To research your family’s history is to potentially open doors you never knew were there. You have to be prepared no matter what you might find. It could mean finding out you were adopted, or that one of your parents was. You could find that you were the first person in your family to attend college. For one man, the pieces connected to reveal his affiliation to one of Saratoga Springs’ most recognizable families.
Hollis Palmer is a local historian and author of several nonfiction books on a wide range of topics. One of those books is a history of the Batcheller family, whose roots in Saratoga Springs date back to the 1870s. Palmer received an email from a man named Nicholas Le Saux, who was interested in learning more about a long-lost relative who’s mentioned in Palmer’s book.
“I didn’t even know how he found me,” said Palmer. “Turns out he just went and looked up her name and because she appears in one of my books, he came and found me through my webpage.”
Le Saux is a consultant who lives in Versailles, which is a suburb of Paris, France. His research into his ancestry led him to contact both Palmer and representatives from the Batcheller Mansion. Le Saux and his family happened to be coming to the United States, and they decided to take a detour to Saratoga Springs in hopes of finding the truth behind his connection to the Batcheller family.
The particular relative Nicholas was researching happened to be his great aunt Amelia Le Saux, housemate and supposed lover to the heiress of the Batcheller estate, Kate. In 1910, Amelia moved into the Batcheller Mansion and lived there until Kate sold the building in 1916. She and Amelia would move to nearby Broadway and live together until Kate’s death in 1943. Amelia would subsequently inherit the remainder of Kate’s fortune after her passing.
“The question has always been about how those two met,” said Palmer. “How did this poor, young woman who was a nurse connect to this wealthy family?” he continued.
Historians like Palmer have pondered that question for decades. The most likely theory suggests that the two met while the Batcheller family patriarch George was having a surgical procedure in Paris, and that Amelia was a nurse at this particular hospital. With the help of Nicholas Le Saux, finding a definitive answer is as likely as it may have ever been.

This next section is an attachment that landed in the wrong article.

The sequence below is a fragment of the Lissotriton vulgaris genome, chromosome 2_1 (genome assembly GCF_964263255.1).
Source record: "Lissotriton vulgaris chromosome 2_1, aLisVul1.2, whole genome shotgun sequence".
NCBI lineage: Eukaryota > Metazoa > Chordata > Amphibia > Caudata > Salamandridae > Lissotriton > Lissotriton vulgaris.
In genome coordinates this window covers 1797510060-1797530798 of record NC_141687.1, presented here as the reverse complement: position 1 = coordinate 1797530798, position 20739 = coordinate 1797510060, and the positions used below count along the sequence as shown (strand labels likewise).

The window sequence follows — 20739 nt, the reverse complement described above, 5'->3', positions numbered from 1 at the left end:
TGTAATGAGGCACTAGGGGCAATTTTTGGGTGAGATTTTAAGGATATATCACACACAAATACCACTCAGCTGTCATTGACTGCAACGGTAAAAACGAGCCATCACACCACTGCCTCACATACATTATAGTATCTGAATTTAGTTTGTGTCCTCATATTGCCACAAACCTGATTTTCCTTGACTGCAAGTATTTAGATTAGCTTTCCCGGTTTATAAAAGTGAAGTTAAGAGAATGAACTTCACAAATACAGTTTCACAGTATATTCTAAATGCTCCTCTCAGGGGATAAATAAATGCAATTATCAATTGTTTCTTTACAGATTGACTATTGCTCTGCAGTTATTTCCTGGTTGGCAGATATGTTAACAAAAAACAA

What Palmer wanted to know was whether the answer to his question lay somewhere in the piles of letters Amelia had saved over the years. The only problem, they were in French. A chance encounter with a French-Canadian couple helped Palmer translate a few of the letters to find correspondence between Amelia and her brother who was injured fighting in the war. Amelia’s brother, Joseph, is better known to Nicholas as his grandfather. After this link was established, Palmer was hopeful he could help fill in the blanks concerning the rest of the Le Saux family history.
Upon Le Saux’s arrival, he was greeted at the mansion by Palmer, who would be coordinating the schedule for the Le Saux family’s visit. Accompanying Nicholas was wife, Stéphanie and his two teenage daughters, Camille and Charlotte. Nicholas also has a son, Louis, who is currently studying at Michigan State University as part of an exchange program.
After a brief tour of the mansion, it was off to the Saratoga Historical Museum in Canfield Casino. The museum was closed to the public that day, but they opened their doors to the Le Saux family for a chance to uncover some of the city’s hidden past. Once inside, Nicholas and his family poured over the hundreds of documents, in awe of how much of their family’s history was suddenly available.
“What surprised me is that you have so much more here than my entire family,” said Le Saux.
The Le Saux family’s knowledge of Amelia was limited, at best. Following the loss of their family’s historical records in the World War II bombings of France little was known aside from her wealth. When Amelia visited Paris in the 1950s, she stayed at the Hotel Ritz. The reservation at one of Paris’ most luxurious hotels led the family to wonder where her money came from. After all, when she met Kate, she was a poor nurse. Nicholas Le Saux would learn that Amelia inherited Kate Batcheller’s vast fortune, and what that inheritance meant for his family. Amelia would send money back to France, which was used to send Nicholas’ grandfather to one of France’s most prestigious universities, Ecole Polytechnique.
“From what I gathered from the various letters at the museum, Amelia helped his parents with his boarding school fees,” explains Nicholas. “So I am indebted to her.”
Though there was still much to be sorted through, Nicholas remained undaunted.
“I could spend all day doing this,” he said with a smile.
Since only visiting for the afternoon, he simply couldn’t. Palmer had hoped to take him to Greenridge Cemetery where the Batcheller family’s Egyptian-style pink marble mausoleum can be found. Coincidently, the grave of Amelia Le Saux was only recently discovered by Palmer to be one plot away from where the Batcheller family’s mausoleum stands.
“There’s no doubt in my mind she’s there to be as close to Kate as possible,” said Palmer.
For now, Nicholas Le Saux returns to France, equipped with knowledge he wouldn’t have found anywhere else in the world. He plans to return to Saratoga Springs this summer, to continue his research and perhaps find more information about his family’s ancestry. His story reminds us that while you may think you know where you came from, you never know where you could end up once you start looking.